Would you recognize a $600 haircut if you passed one on the street? Would you pay $600 for a haircut if you could? This was the question asked on ABC’s 20/20 one night in their episode True Confessions (click here to view the episode).
Many of us would no doubt express shock at such a price tag. “Six HUNDRED dollars for a HAIRCUT?? Good heavens…that’s ridiculous!” Right?
On the surface, perhaps. But to those who have the money and can invest that much in themselves, it’s not so silly.
Let me ask you this now, when it comes to your business, would you be willing to pay $2000 or more for a website?
Again, some would look at that and faint dead away from sticker shock, while others would see the value of the investment, save up if they have to, and gladly pay a highly skilled professional to do the work for them.
Quiz time…what do the haircut and website have in common? Go ahead, review the notes. It’s an open book quiz.
See the common thread? I called each one “an investment”.
Some people choose to invest in themselves, some choose to invest in their business. Celebrities and high profile people must invest in themselves to shine in public. They need the best hair, makeup, personal trainers, dieticians, chefs…all so they look the very best they can to represent their brand. Their bodies, faces, lifestyles and fashion statements are all a part of what makes them, them.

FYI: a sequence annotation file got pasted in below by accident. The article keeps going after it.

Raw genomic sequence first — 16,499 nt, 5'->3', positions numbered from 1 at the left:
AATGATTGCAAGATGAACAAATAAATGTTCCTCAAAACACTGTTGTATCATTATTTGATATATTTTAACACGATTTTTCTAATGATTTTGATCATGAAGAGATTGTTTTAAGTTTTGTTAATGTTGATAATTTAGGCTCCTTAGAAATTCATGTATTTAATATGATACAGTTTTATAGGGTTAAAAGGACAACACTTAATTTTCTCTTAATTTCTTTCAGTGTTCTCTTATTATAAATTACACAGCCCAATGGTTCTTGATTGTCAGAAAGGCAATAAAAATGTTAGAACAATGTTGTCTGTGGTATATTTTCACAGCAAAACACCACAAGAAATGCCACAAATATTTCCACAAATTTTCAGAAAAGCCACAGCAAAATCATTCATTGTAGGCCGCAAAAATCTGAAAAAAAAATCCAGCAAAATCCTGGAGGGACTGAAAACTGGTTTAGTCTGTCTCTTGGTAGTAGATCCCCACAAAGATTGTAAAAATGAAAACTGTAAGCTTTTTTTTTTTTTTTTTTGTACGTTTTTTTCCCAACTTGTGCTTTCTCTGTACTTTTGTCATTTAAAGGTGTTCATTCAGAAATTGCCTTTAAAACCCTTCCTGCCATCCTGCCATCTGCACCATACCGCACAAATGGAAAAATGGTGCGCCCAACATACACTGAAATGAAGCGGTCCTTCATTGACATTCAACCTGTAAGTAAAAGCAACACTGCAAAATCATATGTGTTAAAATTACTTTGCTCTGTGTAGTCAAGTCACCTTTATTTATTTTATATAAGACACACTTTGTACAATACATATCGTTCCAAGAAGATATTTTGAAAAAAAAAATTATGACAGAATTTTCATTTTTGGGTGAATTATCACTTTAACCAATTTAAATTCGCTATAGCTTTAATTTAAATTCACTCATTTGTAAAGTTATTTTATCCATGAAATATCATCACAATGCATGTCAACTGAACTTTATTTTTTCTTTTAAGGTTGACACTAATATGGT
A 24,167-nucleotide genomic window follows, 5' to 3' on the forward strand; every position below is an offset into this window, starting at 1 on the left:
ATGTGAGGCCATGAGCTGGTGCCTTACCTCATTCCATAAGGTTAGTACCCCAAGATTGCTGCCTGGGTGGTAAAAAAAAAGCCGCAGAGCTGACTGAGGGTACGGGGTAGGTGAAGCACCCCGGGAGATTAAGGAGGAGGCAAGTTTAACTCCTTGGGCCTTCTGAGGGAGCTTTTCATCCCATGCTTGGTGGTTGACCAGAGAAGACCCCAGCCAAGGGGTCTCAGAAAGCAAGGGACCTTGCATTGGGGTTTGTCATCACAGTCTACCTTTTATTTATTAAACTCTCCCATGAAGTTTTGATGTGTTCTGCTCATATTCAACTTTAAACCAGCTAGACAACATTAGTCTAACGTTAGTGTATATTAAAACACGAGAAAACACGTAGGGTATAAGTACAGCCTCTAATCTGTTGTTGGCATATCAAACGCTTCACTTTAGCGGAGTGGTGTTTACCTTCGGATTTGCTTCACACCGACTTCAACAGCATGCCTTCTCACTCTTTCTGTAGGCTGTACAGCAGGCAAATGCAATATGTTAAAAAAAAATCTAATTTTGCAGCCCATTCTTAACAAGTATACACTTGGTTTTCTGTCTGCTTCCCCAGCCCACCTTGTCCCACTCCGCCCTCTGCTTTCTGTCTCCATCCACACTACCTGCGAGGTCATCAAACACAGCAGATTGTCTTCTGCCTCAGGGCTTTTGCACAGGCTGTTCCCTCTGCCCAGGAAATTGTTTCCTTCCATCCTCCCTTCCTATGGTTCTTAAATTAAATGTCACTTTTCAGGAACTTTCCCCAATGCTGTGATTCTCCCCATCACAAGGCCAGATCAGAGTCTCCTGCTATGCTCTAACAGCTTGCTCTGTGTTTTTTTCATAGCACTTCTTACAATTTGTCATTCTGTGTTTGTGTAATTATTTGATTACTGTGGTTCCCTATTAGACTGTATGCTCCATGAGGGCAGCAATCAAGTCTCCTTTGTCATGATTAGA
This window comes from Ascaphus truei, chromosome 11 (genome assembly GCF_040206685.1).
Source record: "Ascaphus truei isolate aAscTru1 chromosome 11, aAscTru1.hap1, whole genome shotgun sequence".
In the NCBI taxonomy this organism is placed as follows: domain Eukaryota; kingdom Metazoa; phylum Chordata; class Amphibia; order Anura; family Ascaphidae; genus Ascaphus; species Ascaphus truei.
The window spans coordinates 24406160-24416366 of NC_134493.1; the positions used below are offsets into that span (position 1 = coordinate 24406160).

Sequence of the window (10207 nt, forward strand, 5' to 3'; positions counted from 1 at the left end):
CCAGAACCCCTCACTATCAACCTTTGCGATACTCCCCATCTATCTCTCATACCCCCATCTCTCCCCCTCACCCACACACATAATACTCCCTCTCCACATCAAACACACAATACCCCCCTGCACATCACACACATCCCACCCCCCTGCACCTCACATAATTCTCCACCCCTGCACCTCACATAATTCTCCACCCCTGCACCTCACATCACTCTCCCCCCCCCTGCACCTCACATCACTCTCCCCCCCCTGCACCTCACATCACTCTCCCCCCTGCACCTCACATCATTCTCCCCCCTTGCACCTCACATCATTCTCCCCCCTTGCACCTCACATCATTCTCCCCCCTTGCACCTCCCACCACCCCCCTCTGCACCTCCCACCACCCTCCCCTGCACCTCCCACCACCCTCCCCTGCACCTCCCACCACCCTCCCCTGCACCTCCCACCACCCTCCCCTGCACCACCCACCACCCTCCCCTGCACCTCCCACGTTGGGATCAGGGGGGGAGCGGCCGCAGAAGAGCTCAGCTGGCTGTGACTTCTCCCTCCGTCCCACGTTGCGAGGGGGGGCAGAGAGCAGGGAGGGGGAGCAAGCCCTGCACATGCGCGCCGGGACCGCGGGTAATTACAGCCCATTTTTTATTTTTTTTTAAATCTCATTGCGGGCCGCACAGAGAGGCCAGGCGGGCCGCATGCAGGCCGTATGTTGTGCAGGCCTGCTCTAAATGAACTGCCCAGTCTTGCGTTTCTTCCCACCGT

Your website is the same. It’s the face of your business, it’s the front line of contact, it’s the first impression to potential clients.
But “the $600 haircut” goes deeper than first impressions. There’s another side of this well-coiffed coin from the professional’s point of view: The High Quality Service Experience.
The moment you tie a big price tag to your services and product, it tells the world you’ve got something special, something no one else can get anywhere else. You’re paid the Big Bucks because you value what you do and others value it too.
The old adage “you get what you pay for” rings true on so many levels. One of the hairstylists in the interview when asked, “Is this a Monet? ” he said, “Hopefully it will be, I’m going to give it as much love as I can.”
When people buy a Monet, they expect nothing less than a Monet. When you’re paid what you’re worth, you feel good about you and you pass that love on to your client.
Just to put it into further perspective, can you remember a time, possibly during your first year of business, where you under estimated a quote and ended up doing far more work than you anticipated? Maybe the project suffered from “scope creep”, where the client keeps asking for more and more, and you don’t want to say no because you REALLY want to make an impression and were afraid of losing out on that income?
What happened? Did you get resentful, grumbling at your screen that you’re not getting paid enough for this? That the client was taking advantage of you and totally unappreciative of your efforts?
Whose fault is that? Not the client’s. They’re only guilty of bad manners. You were the one who set the terms, and you were the one who kept moving the boundaries to compensate and accommodate. Some, not all, clients will push these boundaries to see how much they can get away with. It’s your responsibility to put a stop to it and keep the project on track with what was agreed to in the initial proposal.
Your prices are more than just time and materials. Prices include the kind of experience your clients can expect from you. Are you offering champagne and caviar, or mediocre coffee and a day-old danish?